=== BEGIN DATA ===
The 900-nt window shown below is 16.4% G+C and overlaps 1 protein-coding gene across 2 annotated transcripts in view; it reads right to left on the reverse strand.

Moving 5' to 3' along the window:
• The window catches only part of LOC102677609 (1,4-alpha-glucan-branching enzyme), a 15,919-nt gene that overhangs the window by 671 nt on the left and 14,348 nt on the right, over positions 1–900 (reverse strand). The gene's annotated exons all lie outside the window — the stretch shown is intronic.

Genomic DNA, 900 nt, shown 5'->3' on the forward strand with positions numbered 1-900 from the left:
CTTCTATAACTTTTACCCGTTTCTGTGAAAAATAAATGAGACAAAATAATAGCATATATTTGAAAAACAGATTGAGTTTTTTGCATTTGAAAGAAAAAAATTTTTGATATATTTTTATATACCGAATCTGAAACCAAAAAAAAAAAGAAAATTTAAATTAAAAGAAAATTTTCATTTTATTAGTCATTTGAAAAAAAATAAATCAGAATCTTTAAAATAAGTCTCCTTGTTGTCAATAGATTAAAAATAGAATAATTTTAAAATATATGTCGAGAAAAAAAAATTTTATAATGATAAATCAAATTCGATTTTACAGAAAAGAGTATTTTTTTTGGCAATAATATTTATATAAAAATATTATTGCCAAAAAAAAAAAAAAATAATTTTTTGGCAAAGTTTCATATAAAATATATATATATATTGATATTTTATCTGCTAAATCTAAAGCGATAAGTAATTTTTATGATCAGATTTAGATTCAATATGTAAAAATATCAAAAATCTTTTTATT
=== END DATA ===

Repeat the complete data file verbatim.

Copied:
The 900-nt window shown below is 16.4% G+C and overlaps 1 protein-coding gene across 2 annotated transcripts in view; it reads right to left on the reverse strand.

Moving 5' to 3' along the window:
• The window catches only part of LOC102677609 (1,4-alpha-glucan-branching enzyme), a 15,919-nt gene that overhangs the window by 671 nt on the left and 14,348 nt on the right, over positions 1–900 (reverse strand). The gene's annotated exons all lie outside the window — the stretch shown is intronic.

Genomic DNA, 900 nt, shown 5'->3' on the forward strand with positions numbered 1-900 from the left:
CTTCTATAACTTTTACCCGTTTCTGTGAAAAATAAATGAGACAAAATAATAGCATATATTTGAAAAACAGATTGAGTTTTTTGCATTTGAAAGAAAAAAATTTTTGATATATTTTTATATACCGAATCTGAAACCAAAAAAAAAAAGAAAATTTAAATTAAAAGAAAATTTTCATTTTATTAGTCATTTGAAAAAAAATAAATCAGAATCTTTAAAATAAGTCTCCTTGTTGTCAATAGATTAAAAATAGAATAATTTTAAAATATATGTCGAGAAAAAAAAATTTTATAATGATAAATCAAATTCGATTTTACAGAAAAGAGTATTTTTTTTGGCAATAATATTTATATAAAAATATTATTGCCAAAAAAAAAAAAAAATAATTTTTTGGCAAAGTTTCATATAAAATATATATATATATTGATATTTTATCTGCTAAATCTAAAGCGATAAGTAATTTTTATGATCAGATTTAGATTCAATATGTAAAAATATCAAAAATCTTTTTATT